Additionally, flexible solar panels aren’t a good fit for many home rooftop solar projects, because there may not be enough roof space to produce your desired amount of energy. Due to their durability and portability, flexible solar panels are best for small solar projects on surfaces such as RVs or boats, where they may experience physical wear and tear that would not occur on a stationary roof. Their durability combined with the reduced weight of flexible panels make them ideal for these smaller, mobile solar projects that don’t need large amounts of energy.

When are flexible solar panels useful?

Perhaps the best application for flexible solar panels is in situations where you might need a portable solar solution. Products like the Winnewsun Flexible Solar Panel are one way to generate solar power on the go, potentially on the roof of an RV. Similar to flexible panels are foldable solar panels like the SUAOKI Solar Charger. Like flexible panels for your RV, folding solar panels are a great option for camping and hiking trips if you need lightweight and portable power.

All things considered, a flexible solar panel setup is usually best for on-the-go solar power instead of as a permanent home solar solution. When you’re out on the trail, camping, or driving long distances, having a durable, lightweight, and flexible solar panel setup can be a great way to generate free electricity from the sun.

Finding the right solar panel setup for your home is easy

Whether you are interested in thin-film solar panels or more traditional monocrystalline and polycrystalline modules, it is important to compare solar quotes from many installers to select the best one for your property. On the EnergySage Solar Marketplace, you can solicit quotes from qualified, pre-vetted installers and compare them side by side. Our installers offer many types of solar installation, and can work with you to customize a perfect home solar solution to meet your energy needs while tailoring their installation for your unique home. If you are interested in a certain type or manufacturer of solar panels, simply leave a note on your property profile for installers to see.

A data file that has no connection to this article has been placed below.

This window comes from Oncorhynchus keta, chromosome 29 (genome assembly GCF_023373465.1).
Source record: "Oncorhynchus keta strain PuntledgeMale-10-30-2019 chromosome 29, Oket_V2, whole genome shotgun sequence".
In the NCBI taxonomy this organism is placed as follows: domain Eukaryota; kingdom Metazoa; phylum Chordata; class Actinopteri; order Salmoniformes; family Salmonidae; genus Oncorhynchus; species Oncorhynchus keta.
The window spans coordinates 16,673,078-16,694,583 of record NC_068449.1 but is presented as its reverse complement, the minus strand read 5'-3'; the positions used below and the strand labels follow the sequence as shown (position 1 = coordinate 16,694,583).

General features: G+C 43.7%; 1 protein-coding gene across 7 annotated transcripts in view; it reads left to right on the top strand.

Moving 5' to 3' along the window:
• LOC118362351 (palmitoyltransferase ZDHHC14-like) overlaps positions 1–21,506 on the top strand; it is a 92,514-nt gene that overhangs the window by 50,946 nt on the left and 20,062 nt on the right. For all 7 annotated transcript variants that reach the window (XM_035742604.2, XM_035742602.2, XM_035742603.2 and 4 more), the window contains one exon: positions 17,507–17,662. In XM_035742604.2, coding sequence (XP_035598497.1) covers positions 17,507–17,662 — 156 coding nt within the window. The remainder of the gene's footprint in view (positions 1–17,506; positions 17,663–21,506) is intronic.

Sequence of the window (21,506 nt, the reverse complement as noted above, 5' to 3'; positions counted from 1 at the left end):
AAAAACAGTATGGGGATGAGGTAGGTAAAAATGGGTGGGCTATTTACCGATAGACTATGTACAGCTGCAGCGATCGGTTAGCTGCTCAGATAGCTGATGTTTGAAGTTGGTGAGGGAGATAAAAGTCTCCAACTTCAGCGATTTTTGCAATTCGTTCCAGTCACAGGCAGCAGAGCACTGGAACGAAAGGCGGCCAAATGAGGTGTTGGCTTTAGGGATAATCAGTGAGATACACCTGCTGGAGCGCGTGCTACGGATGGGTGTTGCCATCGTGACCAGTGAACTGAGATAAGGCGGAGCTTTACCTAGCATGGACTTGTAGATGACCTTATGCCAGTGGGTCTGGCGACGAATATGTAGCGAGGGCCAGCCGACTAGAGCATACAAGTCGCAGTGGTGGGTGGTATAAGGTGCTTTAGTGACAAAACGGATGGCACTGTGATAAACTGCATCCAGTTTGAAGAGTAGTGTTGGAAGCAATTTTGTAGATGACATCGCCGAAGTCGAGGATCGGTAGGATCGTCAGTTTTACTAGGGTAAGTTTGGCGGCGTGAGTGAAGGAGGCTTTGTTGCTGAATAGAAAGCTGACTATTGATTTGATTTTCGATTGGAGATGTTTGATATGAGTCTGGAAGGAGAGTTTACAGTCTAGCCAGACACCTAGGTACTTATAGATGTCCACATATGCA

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Categories: Buyer's Guide

About Jacob Marsh

Jacob is a researcher and content writer at EnergySage, where he focuses primarily on current issues–and new technology!–in the solar industry. With a background in environmental and geological science, Jacob brings an analytical perspective and passion for conservation to help solar shoppers make the right energy choices for their wallet and the environment. Outside of EnergySage, you can find him playing Ultimate Frisbee or learning a new, obscure board game.

15 thoughts on “Flexible solar panels: are they right for you?

  1. Samantha Nichols

    I bought the GIARIDE panel because the width was perfect for allowing me to put two of them side-by-side on my SUV roof. They were easy to install and generate a ton of power on the go. They easily charge 3 car batteries during the day and keep my 12V refrigerator going no problem. They flex just enough to conform to the curvature of the roof but are stiff enough they won’t just blow around in the wind. Surprisingly good panels, hopefully, they last through the winter months up there on the roof.

  2. Bruce Arkwright Jr

    Sadly, Hanergy, has bought up all the American companies that make CIGS cells/panels and if you read anything lately Hanergy has closed down or reduced workforce at all these companies…..Miasole included!!!!

  3. Chris

    I have a home in the forest where shade from trees eliminates the option for rooftop solar panels. I’m thinking about the possibility of installing solar cells on a tethered blimp that would float above the tree tops. Light flexible solar panels would be a key to success of such an installation. Do you know of anyone building or designing such things?

  4. Ernie Rodriguez

    Any recommendations for how to clean PET flexible pv solar panels that have been exposed to the weather for a year on a sailboat?

  5. Simon

    Solbian solar panels are the gold standard for flexible marine grade panels. They use the Sunpower Maxeon 3 cells and a uv resistant ETFE fluoropolymer top layer which won’t yellow, stain or degrade like PET or PE layers on the cheaper panels will. All this good stuff comes at a hefty premium, but it also lasts and is backed with a 5 year warranty too. There are a few other Sunpower/ETFE flexible panels out there like RADPower & ALLSpark that are more keenly priced, but have shorter warranties.

  6. Peter Day

    Hi I am looking for flexible solar panels for the barrel roof of my hangar homes, as they would not suit rigid solar panels. If they are suitable for this application, please contact me. Thanks